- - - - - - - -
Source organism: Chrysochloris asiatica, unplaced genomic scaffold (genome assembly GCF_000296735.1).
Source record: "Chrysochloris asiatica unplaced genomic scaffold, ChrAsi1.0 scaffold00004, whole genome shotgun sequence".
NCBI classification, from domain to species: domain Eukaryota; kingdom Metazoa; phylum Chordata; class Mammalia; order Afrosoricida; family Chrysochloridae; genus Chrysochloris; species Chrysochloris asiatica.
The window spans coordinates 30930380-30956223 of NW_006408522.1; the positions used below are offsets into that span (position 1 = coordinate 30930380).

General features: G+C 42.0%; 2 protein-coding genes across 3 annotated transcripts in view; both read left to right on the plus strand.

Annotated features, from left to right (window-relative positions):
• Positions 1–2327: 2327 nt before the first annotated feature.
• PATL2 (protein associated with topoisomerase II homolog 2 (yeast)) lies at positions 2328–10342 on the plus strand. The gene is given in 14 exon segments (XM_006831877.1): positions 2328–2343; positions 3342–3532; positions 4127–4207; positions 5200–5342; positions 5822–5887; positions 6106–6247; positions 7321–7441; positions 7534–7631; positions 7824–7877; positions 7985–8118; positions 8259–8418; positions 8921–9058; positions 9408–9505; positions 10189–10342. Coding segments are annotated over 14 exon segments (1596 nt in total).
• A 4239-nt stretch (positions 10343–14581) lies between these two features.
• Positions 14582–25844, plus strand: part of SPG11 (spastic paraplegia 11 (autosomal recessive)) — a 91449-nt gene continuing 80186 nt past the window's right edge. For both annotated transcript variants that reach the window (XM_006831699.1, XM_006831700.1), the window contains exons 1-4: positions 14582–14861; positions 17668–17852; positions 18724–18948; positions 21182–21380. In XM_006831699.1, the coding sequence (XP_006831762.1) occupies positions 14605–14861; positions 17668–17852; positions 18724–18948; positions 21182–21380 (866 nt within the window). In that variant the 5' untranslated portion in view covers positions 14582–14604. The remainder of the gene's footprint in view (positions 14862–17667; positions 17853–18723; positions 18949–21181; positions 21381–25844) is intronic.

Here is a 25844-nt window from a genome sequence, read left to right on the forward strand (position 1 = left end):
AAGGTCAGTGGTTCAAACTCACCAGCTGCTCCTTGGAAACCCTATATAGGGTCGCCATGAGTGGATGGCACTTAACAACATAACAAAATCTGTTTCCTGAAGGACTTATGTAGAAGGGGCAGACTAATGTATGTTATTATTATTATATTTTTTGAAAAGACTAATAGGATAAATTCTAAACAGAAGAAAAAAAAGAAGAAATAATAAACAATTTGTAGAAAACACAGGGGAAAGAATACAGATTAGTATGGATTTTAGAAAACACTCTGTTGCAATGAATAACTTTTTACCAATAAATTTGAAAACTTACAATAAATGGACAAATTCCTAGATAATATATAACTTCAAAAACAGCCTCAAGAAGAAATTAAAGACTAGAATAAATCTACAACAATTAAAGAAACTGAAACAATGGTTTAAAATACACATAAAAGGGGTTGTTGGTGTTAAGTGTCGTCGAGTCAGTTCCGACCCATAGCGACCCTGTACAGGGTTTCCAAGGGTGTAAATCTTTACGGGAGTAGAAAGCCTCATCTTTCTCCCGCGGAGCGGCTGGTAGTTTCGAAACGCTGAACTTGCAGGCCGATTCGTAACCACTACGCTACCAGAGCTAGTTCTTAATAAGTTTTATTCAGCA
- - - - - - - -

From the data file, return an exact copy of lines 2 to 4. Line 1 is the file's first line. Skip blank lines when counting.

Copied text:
Source record: "Chrysochloris asiatica unplaced genomic scaffold, ChrAsi1.0 scaffold00004, whole genome shotgun sequence".
NCBI classification, from domain to species: domain Eukaryota; kingdom Metazoa; phylum Chordata; class Mammalia; order Afrosoricida; family Chrysochloridae; genus Chrysochloris; species Chrysochloris asiatica.
The window spans coordinates 30930380-30956223 of NW_006408522.1; the positions used below are offsets into that span (position 1 = coordinate 30930380).